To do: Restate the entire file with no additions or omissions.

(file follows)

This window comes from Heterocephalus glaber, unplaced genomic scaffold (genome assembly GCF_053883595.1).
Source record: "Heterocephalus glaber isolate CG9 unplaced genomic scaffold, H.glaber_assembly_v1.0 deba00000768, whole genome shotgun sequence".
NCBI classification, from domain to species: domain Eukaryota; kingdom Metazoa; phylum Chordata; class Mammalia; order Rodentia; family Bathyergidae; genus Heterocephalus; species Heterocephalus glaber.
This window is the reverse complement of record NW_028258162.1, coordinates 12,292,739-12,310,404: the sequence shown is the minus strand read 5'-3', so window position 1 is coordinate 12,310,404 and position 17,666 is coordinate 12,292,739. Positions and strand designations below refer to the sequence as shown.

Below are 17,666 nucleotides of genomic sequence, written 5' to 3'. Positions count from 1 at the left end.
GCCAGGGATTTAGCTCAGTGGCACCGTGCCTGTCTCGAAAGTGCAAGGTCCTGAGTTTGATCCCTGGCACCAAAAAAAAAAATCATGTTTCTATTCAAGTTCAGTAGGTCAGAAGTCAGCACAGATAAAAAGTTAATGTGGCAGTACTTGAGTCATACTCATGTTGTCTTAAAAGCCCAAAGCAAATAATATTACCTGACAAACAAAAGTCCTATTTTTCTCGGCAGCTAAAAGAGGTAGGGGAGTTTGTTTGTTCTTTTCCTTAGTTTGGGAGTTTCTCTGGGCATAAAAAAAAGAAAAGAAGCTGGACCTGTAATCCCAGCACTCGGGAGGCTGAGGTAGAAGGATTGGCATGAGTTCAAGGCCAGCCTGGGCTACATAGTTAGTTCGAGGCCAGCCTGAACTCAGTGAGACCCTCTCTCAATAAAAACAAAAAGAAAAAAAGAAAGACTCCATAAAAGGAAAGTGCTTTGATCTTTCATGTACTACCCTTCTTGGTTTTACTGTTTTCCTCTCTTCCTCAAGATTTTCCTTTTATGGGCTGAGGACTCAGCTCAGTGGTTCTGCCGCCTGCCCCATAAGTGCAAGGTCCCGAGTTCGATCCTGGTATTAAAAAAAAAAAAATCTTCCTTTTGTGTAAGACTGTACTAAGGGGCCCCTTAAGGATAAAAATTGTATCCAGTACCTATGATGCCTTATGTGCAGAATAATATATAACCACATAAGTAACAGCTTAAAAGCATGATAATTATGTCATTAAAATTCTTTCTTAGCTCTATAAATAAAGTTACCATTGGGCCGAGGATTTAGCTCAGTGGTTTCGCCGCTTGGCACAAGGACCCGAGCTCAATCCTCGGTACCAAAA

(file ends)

This window comes from Heterocephalus glaber, unplaced genomic scaffold (genome assembly GCF_053883595.1).
Source record: "Heterocephalus glaber isolate CG9 unplaced genomic scaffold, H.glaber_assembly_v1.0 deba00000768, whole genome shotgun sequence".
NCBI classification, from domain to species: domain Eukaryota; kingdom Metazoa; phylum Chordata; class Mammalia; order Rodentia; family Bathyergidae; genus Heterocephalus; species Heterocephalus glaber.
This window is the reverse complement of record NW_028258162.1, coordinates 12,292,739-12,310,404: the sequence shown is the minus strand read 5'-3', so window position 1 is coordinate 12,310,404 and position 17,666 is coordinate 12,292,739. Positions and strand designations below refer to the sequence as shown.

Below are 17,666 nucleotides of genomic sequence, written 5' to 3'. Positions count from 1 at the left end.
GCCAGGGATTTAGCTCAGTGGCACCGTGCCTGTCTCGAAAGTGCAAGGTCCTGAGTTTGATCCCTGGCACCAAAAAAAAAAATCATGTTTCTATTCAAGTTCAGTAGGTCAGAAGTCAGCACAGATAAAAAGTTAATGTGGCAGTACTTGAGTCATACTCATGTTGTCTTAAAAGCCCAAAGCAAATAATATTACCTGACAAACAAAAGTCCTATTTTTCTCGGCAGCTAAAAGAGGTAGGGGAGTTTGTTTGTTCTTTTCCTTAGTTTGGGAGTTTCTCTGGGCATAAAAAAAAGAAAAGAAGCTGGACCTGTAATCCCAGCACTCGGGAGGCTGAGGTAGAAGGATTGGCATGAGTTCAAGGCCAGCCTGGGCTACATAGTTAGTTCGAGGCCAGCCTGAACTCAGTGAGACCCTCTCTCAATAAAAACAAAAAGAAAAAAAGAAAGACTCCATAAAAGGAAAGTGCTTTGATCTTTCATGTACTACCCTTCTTGGTTTTACTGTTTTCCTCTCTTCCTCAAGATTTTCCTTTTATGGGCTGAGGACTCAGCTCAGTGGTTCTGCCGCCTGCCCCATAAGTGCAAGGTCCCGAGTTCGATCCTGGTATTAAAAAAAAAAAAATCTTCCTTTTGTGTAAGACTGTACTAAGGGGCCCCTTAAGGATAAAAATTGTATCCAGTACCTATGATGCCTTATGTGCAGAATAATATATAACCACATAAGTAACAGCTTAAAAGCATGATAATTATGTCATTAAAATTCTTTCTTAGCTCTATAAATAAAGTTACCATTGGGCCGAGGATTTAGCTCAGTGGTTTCGCCGCTTGGCACAAGGACCCGAGCTCAATCCTCGGTACCAAAA